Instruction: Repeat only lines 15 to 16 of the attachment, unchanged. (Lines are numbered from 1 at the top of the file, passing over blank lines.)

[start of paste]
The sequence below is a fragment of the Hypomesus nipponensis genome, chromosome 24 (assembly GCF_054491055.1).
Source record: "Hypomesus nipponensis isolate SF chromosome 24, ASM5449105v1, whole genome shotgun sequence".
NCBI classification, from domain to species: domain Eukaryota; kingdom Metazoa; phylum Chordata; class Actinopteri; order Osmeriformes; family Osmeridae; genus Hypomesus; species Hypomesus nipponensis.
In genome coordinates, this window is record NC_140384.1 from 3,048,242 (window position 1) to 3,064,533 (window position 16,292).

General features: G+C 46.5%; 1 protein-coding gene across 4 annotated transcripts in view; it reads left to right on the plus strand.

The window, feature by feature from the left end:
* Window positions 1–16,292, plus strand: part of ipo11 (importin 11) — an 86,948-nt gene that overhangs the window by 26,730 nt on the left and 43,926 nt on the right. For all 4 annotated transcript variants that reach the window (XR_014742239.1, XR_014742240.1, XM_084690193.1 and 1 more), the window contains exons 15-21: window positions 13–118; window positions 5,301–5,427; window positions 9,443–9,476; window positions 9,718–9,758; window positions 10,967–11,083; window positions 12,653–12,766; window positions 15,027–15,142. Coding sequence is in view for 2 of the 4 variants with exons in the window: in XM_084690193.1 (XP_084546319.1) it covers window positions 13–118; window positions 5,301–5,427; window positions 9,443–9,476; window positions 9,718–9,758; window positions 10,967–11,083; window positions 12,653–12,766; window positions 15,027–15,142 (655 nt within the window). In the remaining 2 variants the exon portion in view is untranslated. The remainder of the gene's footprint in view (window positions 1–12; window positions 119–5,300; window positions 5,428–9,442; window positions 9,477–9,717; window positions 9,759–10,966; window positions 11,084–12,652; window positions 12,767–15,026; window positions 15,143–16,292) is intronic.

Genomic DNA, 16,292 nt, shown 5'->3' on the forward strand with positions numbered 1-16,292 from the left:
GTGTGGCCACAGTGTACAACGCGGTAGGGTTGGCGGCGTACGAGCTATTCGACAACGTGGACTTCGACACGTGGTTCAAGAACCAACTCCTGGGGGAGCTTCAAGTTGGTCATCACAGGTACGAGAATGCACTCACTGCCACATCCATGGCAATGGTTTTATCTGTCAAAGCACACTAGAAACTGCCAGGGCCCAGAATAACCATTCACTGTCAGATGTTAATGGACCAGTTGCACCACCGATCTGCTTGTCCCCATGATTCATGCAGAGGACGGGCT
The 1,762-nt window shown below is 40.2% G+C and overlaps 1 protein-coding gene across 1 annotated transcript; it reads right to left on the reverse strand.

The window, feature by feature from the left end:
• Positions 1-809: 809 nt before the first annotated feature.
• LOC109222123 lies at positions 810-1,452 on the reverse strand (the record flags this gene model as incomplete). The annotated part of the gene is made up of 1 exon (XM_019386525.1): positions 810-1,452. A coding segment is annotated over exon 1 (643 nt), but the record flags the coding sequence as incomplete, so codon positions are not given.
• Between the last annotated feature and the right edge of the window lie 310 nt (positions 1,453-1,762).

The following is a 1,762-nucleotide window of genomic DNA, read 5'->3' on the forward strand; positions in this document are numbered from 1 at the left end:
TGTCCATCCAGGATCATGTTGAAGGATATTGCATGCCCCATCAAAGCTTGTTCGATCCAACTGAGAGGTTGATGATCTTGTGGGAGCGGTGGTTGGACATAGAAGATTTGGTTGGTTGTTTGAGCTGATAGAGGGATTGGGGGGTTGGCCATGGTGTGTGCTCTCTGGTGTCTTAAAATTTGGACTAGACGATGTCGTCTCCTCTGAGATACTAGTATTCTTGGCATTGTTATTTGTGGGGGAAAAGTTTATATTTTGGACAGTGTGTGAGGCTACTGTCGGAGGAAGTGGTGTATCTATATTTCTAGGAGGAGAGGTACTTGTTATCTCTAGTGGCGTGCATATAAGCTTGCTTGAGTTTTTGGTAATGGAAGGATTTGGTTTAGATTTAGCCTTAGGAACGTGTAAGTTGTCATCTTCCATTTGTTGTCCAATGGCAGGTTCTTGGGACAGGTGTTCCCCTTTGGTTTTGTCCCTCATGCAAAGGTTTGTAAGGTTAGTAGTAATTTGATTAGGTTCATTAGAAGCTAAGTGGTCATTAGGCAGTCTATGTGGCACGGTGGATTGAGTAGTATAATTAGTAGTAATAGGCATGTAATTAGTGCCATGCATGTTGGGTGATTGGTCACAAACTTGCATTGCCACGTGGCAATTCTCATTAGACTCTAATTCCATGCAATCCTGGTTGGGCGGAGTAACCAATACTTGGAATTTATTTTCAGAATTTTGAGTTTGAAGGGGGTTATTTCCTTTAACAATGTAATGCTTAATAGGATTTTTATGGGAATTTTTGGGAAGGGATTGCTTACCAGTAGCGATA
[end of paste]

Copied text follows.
The following is a 1,762-nucleotide window of genomic DNA, read 5'->3' on the forward strand; positions in this document are numbered from 1 at the left end:
TGTCCATCCAGGATCATGTTGAAGGATATTGCATGCCCCATCAAAGCTTGTTCGATCCAACTGAGAGGTTGATGATCTTGTGGGAGCGGTGGTTGGACATAGAAGATTTGGTTGGTTGTTTGAGCTGATAGAGGGATTGGGGGGTTGGCCATGGTGTGTGCTCTCTGGTGTCTTAAAATTTGGACTAGACGATGTCGTCTCCTCTGAGATACTAGTATTCTTGGCATTGTTATTTGTGGGGGAAAAGTTTATATTTTGGACAGTGTGTGAGGCTACTGTCGGAGGAAGTGGTGTATCTATATTTCTAGGAGGAGAGGTACTTGTTATCTCTAGTGGCGTGCATATAAGCTTGCTTGAGTTTTTGGTAATGGAAGGATTTGGTTTAGATTTAGCCTTAGGAACGTGTAAGTTGTCATCTTCCATTTGTTGTCCAATGGCAGGTTCTTGGGACAGGTGTTCCCCTTTGGTTTTGTCCCTCATGCAAAGGTTTGTAAGGTTAGTAGTAATTTGATTAGGTTCATTAGAAGCTAAGTGGTCATTAGGCAGTCTATGTGGCACGGTGGATTGAGTAGTATAATTAGTAGTAATAGGCATGTAATTAGTGCCATGCATGTTGGGTGATTGGTCACAAACTTGCATTGCCACGTGGCAATTCTCATTAGACTCTAATTCCATGCAATCCTGGTTGGGCGGAGTAACCAATACTTGGAATTTATTTTCAGAATTTTGAGTTTGAAGGGGGTTATTTCCTTTAACAATGTAATGCTTAATAGGATTTTTATGGGAATTTTTGGGAAGGGATTGCTTACCAGTAGCGATA